Couples’ Relationship Self-Regulation Narratives After Intervention


  • Vilija Girgždė
  • Viktoras Keturakis
  • Jolanta Sondaitė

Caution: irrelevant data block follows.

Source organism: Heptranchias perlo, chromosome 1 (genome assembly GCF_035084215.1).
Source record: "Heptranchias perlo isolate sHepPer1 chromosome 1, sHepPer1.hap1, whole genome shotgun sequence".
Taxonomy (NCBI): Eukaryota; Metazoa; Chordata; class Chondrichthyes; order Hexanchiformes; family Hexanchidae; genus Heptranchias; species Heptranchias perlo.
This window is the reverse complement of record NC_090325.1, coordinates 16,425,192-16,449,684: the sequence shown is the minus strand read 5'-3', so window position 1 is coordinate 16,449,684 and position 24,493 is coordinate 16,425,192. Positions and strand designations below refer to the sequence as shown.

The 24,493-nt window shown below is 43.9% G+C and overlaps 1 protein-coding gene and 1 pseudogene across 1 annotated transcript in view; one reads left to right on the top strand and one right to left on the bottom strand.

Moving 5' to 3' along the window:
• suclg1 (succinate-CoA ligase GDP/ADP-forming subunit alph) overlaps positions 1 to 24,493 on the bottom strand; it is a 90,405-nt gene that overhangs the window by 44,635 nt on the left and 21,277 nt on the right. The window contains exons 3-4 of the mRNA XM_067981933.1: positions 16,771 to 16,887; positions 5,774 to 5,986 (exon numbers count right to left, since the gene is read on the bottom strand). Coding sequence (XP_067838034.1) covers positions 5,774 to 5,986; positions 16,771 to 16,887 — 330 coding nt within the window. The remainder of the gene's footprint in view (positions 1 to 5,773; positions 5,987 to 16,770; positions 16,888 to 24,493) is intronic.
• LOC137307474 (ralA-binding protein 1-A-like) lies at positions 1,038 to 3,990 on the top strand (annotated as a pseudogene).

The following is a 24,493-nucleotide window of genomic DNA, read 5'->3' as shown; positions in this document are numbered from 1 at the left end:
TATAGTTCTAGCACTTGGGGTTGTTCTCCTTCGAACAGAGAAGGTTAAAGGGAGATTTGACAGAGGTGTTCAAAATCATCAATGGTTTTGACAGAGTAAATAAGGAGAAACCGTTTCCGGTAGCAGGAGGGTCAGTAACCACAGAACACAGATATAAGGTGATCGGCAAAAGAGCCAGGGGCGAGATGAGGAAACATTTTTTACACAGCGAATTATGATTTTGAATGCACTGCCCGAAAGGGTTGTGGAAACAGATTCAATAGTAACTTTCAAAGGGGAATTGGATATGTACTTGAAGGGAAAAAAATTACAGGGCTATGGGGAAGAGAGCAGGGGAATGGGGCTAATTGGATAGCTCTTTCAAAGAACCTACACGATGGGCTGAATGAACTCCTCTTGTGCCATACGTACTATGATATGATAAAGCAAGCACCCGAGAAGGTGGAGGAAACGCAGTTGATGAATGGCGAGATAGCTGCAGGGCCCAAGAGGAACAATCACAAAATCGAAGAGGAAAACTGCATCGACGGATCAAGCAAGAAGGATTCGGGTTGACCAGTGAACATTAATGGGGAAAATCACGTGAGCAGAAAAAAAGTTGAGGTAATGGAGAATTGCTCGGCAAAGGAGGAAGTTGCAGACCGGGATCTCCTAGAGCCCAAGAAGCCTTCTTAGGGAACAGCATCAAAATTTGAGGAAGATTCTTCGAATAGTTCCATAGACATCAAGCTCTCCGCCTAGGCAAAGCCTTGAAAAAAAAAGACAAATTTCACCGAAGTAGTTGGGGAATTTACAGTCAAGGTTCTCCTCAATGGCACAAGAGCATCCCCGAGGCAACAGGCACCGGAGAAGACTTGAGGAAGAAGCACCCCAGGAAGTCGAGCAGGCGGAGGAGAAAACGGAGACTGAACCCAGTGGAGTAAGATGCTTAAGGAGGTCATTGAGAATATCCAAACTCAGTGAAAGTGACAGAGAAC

Relationship self-regulation is a way for couples to work on their relationships by becoming reflective about them, by setting goals for improvement, and by following up with efforts to be a better partner. Reflection is an important process in relationship self-regulation addressed in this study. The aim of this study is to analyse relationship self-regulation narratives after a relationship education intervention. Ten married partners (age 33-43 years) participated in a four-day reflective experiential relationship education programme intervention. The study investigated couples’ experiences of working on their relationship after the intervention. Two focus groups were conducted and narrative analysis was used. Four common themes emerged: becoming aware of one’s inner reactions and re-appraisals, learning to be sensitive, noticing one's own habitual responses and making choice, and experimenting in the relationship. These themes are discussed by applying a couple relationship self-regulation conceptual framework. We revealed that relationship self-regulation emerged as a process of regulation of intrapersonal emotional reactions to partner. Reflectivity in relationship self-regulation may be defined as focusing on oneself, trying to understand one’s own feelings and needs, experimenting to meet these needs, and exploring resources. The research focuses on the study of meaning making and on the reflection processes of partners in couple relationship self-regulation.